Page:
Betony: Herb of the Week

Wood betony is our Herb of the Week this time, and for this one you’ll want to make sure you check the botanical name, because there’s at least one other popular and important herb who goes by the common name “betony”.

Which Betony?

In this case, we’re referring to Stachys officinalis. (In some older texts you’ll see it referred to as Stachys betonica or Betonica officinalis.) The “other” betony is any of a number of Pedicularis species plants, sometimes also known as louseworts. If you live west of the Mississippi, you may encounter Pedicularis in herb shops simply labeled as betony, whereas in the East it’s Stachys who tends to claim the name. So, always check the Latin to make sure you know who you’ve got – though of course that’s always a good idea!

That said, these herbs do have some things in common! Both are helpful for anxiety, tension, and mental discomfort that leads to dissociating the mind from the body. Pedicularis helps by profoundly relaxing the musculature, which in turn leads to a calmer mind. Stachys has more of a re-centering effect, moving the seat of perception down into the body.

Getting Grounded, Gently

The first thing we think about when it comes to betony is its amazing capacity to bring the mind and the body into greater connection. It is one of the best “grounding” herbs in our entire materia medica.

When people are uncomfortable in their own skin, whether due to abuse, trauma, negative self-image, or simply a lifetime of feeling not-good-enough – and who doesn’t, when surrounded by airbrushed advertisements? – there’s a tendency to pull the mind away from the body. The mind becomes a passenger in the body, like a pilot in one of those giant robots that fights the space monsters in the movies: you’re just pulling levers and pushing buttons, and the body walks around like a puppet. Betony lets you relax and settle in, helping you feel more at home in your body.

It’s not only trauma that causes this disconnect. Here in Boston, many of our students & clients work in the tech industry or in academia, pursuits which tend to amplify the “airy” qualities of abstract thought and schematic conception, but distance us from our bodies. If you “fall into the computer” at work or “lose time” while chasing down a thread of thought, betony can bring you back to the real world of physicality and presence. We’ve found betony to be incredibly useful for people who work heavily with machines or computers, to bring them back out of the realms of artificial intelligence and virtual experience.

A simple tincture or elixir of the aerial parts (leaves & flowers) is all you need – for most people, a dropperful taken 3-5 times a day, plus as-needed, is a good dose to begin with.

Shaky Frames and Head Games

Betony is a great herb for headaches of all types – tension, migraine, cluster, hormonal, you name it – due both to its downward-drawing directionality and its capacity for releasing tension in constricted muscles, particularly those of the head and neck. Betony is a traditional remedy for epilepsy and seizure disorders, as well as spastic conditions characterized by tremors and shaking.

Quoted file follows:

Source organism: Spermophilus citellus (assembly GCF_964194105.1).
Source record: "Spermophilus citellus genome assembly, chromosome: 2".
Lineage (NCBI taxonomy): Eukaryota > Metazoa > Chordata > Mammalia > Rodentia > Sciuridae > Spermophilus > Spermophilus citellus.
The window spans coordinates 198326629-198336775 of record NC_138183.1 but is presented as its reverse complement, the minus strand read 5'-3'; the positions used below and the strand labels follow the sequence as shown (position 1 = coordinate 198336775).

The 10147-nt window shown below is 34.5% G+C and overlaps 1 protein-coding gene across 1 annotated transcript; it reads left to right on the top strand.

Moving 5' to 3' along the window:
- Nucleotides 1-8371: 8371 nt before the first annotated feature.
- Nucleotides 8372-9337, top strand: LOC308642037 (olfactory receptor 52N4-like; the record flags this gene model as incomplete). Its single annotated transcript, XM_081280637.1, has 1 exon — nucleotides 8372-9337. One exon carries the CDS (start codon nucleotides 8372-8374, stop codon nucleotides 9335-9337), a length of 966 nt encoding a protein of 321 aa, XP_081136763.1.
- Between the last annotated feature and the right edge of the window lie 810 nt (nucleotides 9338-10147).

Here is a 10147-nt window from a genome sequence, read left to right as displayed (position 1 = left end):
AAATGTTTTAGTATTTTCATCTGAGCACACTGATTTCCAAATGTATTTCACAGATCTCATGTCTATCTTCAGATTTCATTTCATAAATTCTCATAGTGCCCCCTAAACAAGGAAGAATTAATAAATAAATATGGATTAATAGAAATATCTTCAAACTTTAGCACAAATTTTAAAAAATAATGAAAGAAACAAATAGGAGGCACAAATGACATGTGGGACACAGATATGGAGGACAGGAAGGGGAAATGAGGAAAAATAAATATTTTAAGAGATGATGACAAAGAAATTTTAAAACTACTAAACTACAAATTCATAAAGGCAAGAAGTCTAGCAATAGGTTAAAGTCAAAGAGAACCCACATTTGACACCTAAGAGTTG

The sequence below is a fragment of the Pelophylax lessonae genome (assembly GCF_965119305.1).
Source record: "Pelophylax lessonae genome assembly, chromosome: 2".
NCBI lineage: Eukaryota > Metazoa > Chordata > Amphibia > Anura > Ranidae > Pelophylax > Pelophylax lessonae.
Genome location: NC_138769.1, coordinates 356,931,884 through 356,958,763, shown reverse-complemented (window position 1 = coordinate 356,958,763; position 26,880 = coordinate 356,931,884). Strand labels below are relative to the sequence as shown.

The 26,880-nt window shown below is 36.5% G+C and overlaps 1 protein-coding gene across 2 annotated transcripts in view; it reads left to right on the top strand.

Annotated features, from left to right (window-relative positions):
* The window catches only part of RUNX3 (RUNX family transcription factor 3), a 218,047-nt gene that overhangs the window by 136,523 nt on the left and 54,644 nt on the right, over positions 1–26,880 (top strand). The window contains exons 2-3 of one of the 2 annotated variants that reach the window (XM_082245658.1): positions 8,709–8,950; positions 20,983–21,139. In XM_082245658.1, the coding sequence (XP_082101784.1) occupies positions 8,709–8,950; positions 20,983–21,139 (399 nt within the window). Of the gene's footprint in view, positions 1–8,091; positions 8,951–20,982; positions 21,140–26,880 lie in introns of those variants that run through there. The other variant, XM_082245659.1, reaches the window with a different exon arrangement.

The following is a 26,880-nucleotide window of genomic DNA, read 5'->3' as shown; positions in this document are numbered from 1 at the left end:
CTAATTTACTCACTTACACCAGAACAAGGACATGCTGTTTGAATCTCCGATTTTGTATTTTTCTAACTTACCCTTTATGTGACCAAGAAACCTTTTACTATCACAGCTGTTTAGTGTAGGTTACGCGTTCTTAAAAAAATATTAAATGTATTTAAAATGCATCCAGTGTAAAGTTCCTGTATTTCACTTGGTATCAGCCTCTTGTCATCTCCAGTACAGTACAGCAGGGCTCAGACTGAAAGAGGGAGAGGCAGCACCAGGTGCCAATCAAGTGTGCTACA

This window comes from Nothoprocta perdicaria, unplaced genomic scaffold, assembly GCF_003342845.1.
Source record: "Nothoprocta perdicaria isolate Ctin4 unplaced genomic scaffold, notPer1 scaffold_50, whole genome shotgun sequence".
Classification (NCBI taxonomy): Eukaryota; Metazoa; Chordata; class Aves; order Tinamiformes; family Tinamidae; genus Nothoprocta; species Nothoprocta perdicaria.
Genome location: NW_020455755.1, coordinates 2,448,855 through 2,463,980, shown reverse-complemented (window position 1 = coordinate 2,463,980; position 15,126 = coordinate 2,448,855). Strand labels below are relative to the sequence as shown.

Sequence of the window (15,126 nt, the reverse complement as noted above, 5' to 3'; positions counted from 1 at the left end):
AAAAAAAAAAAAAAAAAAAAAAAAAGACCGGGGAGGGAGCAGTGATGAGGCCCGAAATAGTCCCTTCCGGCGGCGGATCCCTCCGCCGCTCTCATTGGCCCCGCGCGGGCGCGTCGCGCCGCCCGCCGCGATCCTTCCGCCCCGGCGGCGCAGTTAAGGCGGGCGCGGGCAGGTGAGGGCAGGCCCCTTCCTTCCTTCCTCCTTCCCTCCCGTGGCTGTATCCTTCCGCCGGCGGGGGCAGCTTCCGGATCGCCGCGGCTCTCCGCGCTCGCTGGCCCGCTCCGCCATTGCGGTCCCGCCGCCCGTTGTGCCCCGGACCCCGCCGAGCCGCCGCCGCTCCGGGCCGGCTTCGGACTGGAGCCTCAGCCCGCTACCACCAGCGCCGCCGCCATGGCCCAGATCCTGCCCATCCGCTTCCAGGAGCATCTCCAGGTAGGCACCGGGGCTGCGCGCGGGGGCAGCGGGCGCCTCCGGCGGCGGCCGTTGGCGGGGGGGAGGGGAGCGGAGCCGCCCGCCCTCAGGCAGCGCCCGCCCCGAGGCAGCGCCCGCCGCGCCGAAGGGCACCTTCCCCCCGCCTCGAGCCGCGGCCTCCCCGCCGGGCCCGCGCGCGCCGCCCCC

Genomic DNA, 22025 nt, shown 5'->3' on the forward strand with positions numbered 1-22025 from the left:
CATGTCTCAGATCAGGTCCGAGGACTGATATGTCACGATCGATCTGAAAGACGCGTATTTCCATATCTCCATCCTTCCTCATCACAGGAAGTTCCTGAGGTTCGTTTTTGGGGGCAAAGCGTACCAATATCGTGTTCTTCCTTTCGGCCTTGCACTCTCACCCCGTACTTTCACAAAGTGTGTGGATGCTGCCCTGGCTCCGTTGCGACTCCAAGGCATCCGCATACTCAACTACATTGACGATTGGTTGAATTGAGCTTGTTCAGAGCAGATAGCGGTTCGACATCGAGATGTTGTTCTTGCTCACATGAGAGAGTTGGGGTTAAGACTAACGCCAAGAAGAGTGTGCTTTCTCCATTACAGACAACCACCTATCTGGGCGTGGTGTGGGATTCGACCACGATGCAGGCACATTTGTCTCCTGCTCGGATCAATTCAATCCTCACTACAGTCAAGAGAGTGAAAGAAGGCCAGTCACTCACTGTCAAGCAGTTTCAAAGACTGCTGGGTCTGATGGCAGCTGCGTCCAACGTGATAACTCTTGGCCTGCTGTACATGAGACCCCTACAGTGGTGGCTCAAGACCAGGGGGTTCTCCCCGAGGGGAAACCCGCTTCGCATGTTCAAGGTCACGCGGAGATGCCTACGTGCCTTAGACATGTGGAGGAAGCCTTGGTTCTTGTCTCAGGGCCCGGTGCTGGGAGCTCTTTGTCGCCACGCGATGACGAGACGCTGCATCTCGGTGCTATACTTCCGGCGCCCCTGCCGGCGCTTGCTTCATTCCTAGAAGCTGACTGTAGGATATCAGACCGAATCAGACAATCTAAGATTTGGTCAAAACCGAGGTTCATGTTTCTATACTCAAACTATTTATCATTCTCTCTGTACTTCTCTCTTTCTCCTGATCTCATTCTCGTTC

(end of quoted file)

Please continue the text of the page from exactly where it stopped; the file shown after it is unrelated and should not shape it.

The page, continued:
Betony is also useful when your mind (not just your head) is aching, tight, or unsteady. This herb is a reliable helper for all kinds of mental health issues, small to large – and it’s most effective as part of a larger holistic protocol, especially one which includes movement and exercise.

A number of studies have show that even minimal exercise – we’re talking 30 minutes a few times a week – can be as effective as antidepressant pharmaceuticals. Most of those studies were focused on exercises done alone, on a treadmill, but if we combine this information with insights from studies showing that time in nature (“forest bathing”) also has an antidepressant effect, so does sun exposure, and so too does playful time spent in the company of others – and now think about putting some of those pieces together – we start to see something much greater than any one alone. (The field we work on in holistic herbalism is a complex of contexts.)

Likewise, if we only took one herb and left it there, the job isn’t fully done. You might not be fully satisfied with your results if you just drink a cup of tea! Imagine instead a protocol “real” movement – doing fun things, out in a natural environment under the sun, together with some friends – plus some nice betony iced tea to pass around! – and now you are on your way to building a much stronger resposne to negative emotions and mental health issues.

It’s Not All In Your Head

We’ve been focusing on betony’s nervine relaxant, body-inhabiting, and headache-relieving actions so far. Let’s not pigeonhole betony, though – it’s not “just” for head-centered problems!

A gently bitter mint with a mild diffusive action, wood betony is also helpful when impaired digestive function causes headache, anxiety, and restlessness. Mildly carminative, wood betony improves digestion, dispels gas, and gently stimulates the production and release of bile from the liver and gallbladder into the digestive tract. These effects are mild in betony, but you can enhance them by pairing with stronger digestive herbs such as sage, lavender, or peppermint.

Through inducing relaxation at the skin surface, betony allows the heat of fever and agitation to escape the body – it’s one of our relaxing diaphoretics, like elderflower and linden flower.

Betony’s a decent vulnerary, too! Many other Stachys species are known as “woundworts”. Soaks, compresses, and poultices are appropriate administration methods for those effects.

How do you work with betony?

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PS: We have a full video + text herbal monograph on betony (and 86 other herbs) in our Materia Medica course, which you can take stand-alone or as a component of our Herbalism 101 program.

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